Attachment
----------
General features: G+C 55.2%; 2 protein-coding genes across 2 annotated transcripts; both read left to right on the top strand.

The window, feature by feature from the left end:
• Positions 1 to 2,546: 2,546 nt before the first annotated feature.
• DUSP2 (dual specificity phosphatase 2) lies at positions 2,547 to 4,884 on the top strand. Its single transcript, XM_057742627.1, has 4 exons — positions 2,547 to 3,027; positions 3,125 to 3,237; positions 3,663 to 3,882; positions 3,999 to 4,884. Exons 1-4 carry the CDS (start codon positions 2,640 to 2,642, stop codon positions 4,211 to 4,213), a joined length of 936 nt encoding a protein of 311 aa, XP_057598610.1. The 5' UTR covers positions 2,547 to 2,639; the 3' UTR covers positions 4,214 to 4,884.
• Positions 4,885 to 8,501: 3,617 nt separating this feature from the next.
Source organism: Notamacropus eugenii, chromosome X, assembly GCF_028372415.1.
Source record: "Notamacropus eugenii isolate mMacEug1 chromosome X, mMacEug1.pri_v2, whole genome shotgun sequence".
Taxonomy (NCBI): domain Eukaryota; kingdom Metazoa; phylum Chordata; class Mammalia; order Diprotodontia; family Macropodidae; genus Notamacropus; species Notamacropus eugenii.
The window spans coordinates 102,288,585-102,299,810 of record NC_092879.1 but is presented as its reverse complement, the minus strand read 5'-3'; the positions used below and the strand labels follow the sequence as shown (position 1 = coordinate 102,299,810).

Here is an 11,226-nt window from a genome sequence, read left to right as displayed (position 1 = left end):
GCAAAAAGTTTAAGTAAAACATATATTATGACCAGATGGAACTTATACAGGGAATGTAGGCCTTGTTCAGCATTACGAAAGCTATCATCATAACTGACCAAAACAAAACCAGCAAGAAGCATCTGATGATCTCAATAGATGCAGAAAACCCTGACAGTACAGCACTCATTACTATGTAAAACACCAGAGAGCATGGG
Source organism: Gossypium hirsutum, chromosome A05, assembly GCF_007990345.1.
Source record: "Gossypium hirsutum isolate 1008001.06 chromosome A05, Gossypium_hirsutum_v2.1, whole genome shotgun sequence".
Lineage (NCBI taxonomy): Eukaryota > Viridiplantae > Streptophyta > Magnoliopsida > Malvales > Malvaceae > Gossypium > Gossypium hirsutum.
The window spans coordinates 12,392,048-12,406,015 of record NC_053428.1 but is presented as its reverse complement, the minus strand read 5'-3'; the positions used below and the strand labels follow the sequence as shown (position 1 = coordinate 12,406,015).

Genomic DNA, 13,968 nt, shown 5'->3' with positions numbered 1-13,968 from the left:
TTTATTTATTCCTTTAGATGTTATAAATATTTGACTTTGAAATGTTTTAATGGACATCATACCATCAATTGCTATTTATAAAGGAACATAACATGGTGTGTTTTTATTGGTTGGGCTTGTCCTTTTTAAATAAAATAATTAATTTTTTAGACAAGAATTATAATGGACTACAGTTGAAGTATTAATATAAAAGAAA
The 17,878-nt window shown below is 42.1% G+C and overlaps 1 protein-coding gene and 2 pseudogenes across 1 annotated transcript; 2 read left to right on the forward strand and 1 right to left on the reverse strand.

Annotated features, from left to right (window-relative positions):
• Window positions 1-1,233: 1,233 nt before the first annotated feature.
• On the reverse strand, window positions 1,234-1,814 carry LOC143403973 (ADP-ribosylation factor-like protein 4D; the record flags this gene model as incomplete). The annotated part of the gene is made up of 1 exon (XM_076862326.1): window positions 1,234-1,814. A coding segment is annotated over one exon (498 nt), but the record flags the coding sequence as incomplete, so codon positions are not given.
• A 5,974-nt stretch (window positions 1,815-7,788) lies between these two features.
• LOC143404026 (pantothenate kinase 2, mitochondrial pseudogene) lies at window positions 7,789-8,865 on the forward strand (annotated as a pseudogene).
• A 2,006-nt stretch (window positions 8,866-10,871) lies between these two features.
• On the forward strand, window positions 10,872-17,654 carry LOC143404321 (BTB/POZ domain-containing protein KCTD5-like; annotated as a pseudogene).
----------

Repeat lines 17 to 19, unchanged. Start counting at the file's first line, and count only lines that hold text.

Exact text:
TTTATTTATTCCTTTAGATGTTATAAATATTTGACTTTGAAATGTTTTAATGGACATCATACCATCAATTGCTATTTATAAAGGAACATAACATGGTGTGTTTTTATTGGTTGGGCTTGTCCTTTTTAAATAAAATAATTAATTTTTTAGACAAGAATTATAATGGACTACAGTTGAAGTATTAATATAAAAGAAA
The 17,878-nt window shown below is 42.1% G+C and overlaps 1 protein-coding gene and 2 pseudogenes across 1 annotated transcript; 2 read left to right on the forward strand and 1 right to left on the reverse strand.

Annotated features, from left to right (window-relative positions):